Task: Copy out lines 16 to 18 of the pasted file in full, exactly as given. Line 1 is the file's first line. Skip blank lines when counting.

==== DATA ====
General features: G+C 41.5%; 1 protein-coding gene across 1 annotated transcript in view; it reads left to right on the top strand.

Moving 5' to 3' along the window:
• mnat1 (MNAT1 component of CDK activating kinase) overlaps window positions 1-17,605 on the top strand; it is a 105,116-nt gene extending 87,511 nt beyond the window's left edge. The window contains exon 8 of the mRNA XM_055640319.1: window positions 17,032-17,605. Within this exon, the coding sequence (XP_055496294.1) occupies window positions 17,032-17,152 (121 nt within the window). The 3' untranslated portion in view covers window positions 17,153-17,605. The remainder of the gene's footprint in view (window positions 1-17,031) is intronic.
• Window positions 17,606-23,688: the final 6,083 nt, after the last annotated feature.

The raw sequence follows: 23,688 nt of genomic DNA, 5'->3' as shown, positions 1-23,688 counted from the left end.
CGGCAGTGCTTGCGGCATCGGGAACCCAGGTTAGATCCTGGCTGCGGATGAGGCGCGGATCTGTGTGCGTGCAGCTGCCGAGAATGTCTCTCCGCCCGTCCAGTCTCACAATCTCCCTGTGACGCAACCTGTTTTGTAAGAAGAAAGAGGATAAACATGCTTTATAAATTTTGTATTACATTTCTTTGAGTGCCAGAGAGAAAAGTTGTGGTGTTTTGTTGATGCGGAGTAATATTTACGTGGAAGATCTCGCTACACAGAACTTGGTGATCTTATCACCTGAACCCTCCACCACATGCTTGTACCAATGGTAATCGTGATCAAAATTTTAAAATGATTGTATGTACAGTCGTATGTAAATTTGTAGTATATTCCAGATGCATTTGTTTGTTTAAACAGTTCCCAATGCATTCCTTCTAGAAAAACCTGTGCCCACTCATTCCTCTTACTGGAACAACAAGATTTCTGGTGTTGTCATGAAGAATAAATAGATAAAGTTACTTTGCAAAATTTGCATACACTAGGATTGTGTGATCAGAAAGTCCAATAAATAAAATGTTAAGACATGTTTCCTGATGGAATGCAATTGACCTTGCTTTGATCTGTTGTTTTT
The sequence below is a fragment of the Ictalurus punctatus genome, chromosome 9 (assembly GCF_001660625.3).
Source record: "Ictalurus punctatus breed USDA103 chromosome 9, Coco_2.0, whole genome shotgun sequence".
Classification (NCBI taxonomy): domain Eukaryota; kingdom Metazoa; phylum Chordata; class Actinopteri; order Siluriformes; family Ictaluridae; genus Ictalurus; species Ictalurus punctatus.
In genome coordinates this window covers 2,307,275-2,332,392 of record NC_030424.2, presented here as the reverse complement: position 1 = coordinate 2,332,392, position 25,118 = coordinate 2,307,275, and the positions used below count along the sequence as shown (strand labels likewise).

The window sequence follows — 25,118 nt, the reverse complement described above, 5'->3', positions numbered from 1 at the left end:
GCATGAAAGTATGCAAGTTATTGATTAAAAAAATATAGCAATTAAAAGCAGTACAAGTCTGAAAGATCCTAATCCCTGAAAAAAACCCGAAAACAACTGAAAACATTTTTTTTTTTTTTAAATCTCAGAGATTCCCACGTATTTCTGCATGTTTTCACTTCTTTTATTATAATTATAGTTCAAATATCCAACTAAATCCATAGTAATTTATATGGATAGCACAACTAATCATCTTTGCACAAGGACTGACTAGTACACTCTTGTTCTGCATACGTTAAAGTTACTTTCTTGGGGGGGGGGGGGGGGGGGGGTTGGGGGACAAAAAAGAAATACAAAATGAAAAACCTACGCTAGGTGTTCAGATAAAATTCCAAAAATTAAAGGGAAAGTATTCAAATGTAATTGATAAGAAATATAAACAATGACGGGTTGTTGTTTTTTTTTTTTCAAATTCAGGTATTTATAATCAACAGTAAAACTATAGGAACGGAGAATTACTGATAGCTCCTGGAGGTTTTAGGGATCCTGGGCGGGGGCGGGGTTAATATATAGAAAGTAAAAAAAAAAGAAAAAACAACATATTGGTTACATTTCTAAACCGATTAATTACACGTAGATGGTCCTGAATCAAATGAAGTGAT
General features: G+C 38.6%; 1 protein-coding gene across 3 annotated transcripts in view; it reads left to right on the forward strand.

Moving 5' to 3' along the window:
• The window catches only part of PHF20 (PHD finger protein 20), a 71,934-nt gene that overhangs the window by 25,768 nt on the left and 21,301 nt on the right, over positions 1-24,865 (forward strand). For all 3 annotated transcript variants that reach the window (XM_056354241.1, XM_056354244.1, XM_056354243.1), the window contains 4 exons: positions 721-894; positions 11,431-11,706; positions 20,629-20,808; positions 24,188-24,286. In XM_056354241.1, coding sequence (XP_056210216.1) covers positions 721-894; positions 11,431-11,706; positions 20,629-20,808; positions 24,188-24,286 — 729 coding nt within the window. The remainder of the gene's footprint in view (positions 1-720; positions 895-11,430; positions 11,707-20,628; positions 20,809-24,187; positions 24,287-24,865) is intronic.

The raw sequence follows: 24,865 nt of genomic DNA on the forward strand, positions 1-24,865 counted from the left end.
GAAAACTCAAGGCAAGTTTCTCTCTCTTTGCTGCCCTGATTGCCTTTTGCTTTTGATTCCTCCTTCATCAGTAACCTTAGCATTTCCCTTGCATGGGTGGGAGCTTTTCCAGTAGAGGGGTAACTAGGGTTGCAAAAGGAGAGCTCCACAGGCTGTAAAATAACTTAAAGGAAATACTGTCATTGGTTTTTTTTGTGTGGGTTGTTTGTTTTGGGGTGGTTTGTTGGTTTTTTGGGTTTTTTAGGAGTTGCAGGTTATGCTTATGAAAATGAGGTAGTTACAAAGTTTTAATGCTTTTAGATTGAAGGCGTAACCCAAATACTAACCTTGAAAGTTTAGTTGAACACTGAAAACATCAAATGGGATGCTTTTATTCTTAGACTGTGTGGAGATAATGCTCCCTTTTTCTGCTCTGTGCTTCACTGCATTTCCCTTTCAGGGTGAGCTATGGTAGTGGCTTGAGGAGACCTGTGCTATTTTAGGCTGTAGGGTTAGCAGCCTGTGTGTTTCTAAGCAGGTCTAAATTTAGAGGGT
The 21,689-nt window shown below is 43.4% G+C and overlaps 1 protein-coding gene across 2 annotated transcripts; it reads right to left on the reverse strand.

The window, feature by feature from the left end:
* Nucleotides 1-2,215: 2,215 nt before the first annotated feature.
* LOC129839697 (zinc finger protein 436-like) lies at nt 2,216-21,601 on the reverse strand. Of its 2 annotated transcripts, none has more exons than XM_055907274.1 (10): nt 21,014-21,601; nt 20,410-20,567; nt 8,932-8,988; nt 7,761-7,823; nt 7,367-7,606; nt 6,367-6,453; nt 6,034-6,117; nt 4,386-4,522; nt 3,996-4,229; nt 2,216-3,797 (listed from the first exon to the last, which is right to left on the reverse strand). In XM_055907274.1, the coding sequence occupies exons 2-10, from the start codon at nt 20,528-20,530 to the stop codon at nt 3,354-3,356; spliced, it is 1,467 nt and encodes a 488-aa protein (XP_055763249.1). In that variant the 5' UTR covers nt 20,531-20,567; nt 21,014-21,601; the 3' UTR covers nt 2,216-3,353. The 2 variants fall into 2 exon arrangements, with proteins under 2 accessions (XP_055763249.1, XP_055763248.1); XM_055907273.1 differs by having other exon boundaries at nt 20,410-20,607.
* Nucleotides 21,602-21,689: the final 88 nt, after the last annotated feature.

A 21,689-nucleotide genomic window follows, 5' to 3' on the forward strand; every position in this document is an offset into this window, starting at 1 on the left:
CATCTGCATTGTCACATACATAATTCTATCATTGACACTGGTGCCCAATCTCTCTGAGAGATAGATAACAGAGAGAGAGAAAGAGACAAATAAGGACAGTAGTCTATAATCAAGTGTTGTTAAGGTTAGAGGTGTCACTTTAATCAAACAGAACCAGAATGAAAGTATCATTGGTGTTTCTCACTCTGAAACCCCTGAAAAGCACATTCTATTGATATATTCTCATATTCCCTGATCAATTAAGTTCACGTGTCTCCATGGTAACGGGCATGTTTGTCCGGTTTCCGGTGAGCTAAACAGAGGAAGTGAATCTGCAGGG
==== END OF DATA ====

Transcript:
The raw sequence follows: 24,865 nt of genomic DNA on the forward strand, positions 1-24,865 counted from the left end.
GAAAACTCAAGGCAAGTTTCTCTCTCTTTGCTGCCCTGATTGCCTTTTGCTTTTGATTCCTCCTTCATCAGTAACCTTAGCATTTCCCTTGCATGGGTGGGAGCTTTTCCAGTAGAGGGGTAACTAGGGTTGCAAAAGGAGAGCTCCACAGGCTGTAAAATAACTTAAAGGAAATACTGTCATTGGTTTTTTTTGTGTGGGTTGTTTGTTTTGGGGTGGTTTGTTGGTTTTTTGGGTTTTTTAGGAGTTGCAGGTTATGCTTATGAAAATGAGGTAGTTACAAAGTTTTAATGCTTTTAGATTGAAGGCGTAACCCAAATACTAACCTTGAAAGTTTAGTTGAACACTGAAAACATCAAATGGGATGCTTTTATTCTTAGACTGTGTGGAGATAATGCTCCCTTTTTCTGCTCTGTGCTTCACTGCATTTCCCTTTCAGGGTGAGCTATGGTAGTGGCTTGAGGAGACCTGTGCTATTTTAGGCTGTAGGGTTAGCAGCCTGTGTGTTTCTAAGCAGGTCTAAATTTAGAGGGT
The 21,689-nt window shown below is 43.4% G+C and overlaps 1 protein-coding gene across 2 annotated transcripts; it reads right to left on the reverse strand.